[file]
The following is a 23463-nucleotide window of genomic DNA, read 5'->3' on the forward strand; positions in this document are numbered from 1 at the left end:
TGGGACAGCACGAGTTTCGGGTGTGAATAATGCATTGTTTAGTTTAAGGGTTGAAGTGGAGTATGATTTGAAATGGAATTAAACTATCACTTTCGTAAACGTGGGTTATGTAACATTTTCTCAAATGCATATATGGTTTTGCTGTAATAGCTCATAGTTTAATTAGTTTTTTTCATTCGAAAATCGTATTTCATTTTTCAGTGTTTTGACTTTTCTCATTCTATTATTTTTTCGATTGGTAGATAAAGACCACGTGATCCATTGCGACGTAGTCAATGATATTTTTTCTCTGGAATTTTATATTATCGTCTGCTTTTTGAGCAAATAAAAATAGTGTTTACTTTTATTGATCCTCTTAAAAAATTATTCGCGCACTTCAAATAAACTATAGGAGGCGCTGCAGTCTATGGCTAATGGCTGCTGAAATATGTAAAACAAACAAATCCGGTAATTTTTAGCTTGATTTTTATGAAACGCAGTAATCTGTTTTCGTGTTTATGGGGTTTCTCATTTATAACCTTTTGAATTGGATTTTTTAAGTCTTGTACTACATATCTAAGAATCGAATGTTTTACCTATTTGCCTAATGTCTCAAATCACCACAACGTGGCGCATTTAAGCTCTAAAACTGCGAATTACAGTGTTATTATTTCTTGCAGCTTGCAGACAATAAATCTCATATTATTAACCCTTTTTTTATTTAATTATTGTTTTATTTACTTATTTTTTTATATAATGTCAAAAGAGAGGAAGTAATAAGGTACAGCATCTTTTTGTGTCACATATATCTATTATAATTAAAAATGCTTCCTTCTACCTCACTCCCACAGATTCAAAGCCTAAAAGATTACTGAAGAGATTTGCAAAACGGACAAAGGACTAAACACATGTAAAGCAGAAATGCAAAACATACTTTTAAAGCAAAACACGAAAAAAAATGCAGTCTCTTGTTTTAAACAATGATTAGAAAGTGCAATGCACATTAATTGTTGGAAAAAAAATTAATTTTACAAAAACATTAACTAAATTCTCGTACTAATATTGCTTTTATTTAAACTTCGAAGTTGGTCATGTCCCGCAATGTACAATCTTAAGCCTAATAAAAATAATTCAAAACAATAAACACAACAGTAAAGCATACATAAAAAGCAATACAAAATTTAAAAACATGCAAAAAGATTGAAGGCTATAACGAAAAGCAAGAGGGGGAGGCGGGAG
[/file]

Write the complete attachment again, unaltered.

The following is a 23463-nucleotide window of genomic DNA, read 5'->3' on the forward strand; positions in this document are numbered from 1 at the left end:
TGGGACAGCACGAGTTTCGGGTGTGAATAATGCATTGTTTAGTTTAAGGGTTGAAGTGGAGTATGATTTGAAATGGAATTAAACTATCACTTTCGTAAACGTGGGTTATGTAACATTTTCTCAAATGCATATATGGTTTTGCTGTAATAGCTCATAGTTTAATTAGTTTTTTTCATTCGAAAATCGTATTTCATTTTTCAGTGTTTTGACTTTTCTCATTCTATTATTTTTTCGATTGGTAGATAAAGACCACGTGATCCATTGCGACGTAGTCAATGATATTTTTTCTCTGGAATTTTATATTATCGTCTGCTTTTTGAGCAAATAAAAATAGTGTTTACTTTTATTGATCCTCTTAAAAAATTATTCGCGCACTTCAAATAAACTATAGGAGGCGCTGCAGTCTATGGCTAATGGCTGCTGAAATATGTAAAACAAACAAATCCGGTAATTTTTAGCTTGATTTTTATGAAACGCAGTAATCTGTTTTCGTGTTTATGGGGTTTCTCATTTATAACCTTTTGAATTGGATTTTTTAAGTCTTGTACTACATATCTAAGAATCGAATGTTTTACCTATTTGCCTAATGTCTCAAATCACCACAACGTGGCGCATTTAAGCTCTAAAACTGCGAATTACAGTGTTATTATTTCTTGCAGCTTGCAGACAATAAATCTCATATTATTAACCCTTTTTTTATTTAATTATTGTTTTATTTACTTATTTTTTTATATAATGTCAAAAGAGAGGAAGTAATAAGGTACAGCATCTTTTTGTGTCACATATATCTATTATAATTAAAAATGCTTCCTTCTACCTCACTCCCACAGATTCAAAGCCTAAAAGATTACTGAAGAGATTTGCAAAACGGACAAAGGACTAAACACATGTAAAGCAGAAATGCAAAACATACTTTTAAAGCAAAACACGAAAAAAAATGCAGTCTCTTGTTTTAAACAATGATTAGAAAGTGCAATGCACATTAATTGTTGGAAAAAAAATTAATTTTACAAAAACATTAACTAAATTCTCGTACTAATATTGCTTTTATTTAAACTTCGAAGTTGGTCATGTCCCGCAATGTACAATCTTAAGCCTAATAAAAATAATTCAAAACAATAAACACAACAGTAAAGCATACATAAAAAGCAATACAAAATTTAAAAACATGCAAAAAGATTGAAGGCTATAACGAAAAGCAAGAGGGGGAGGCGGGAG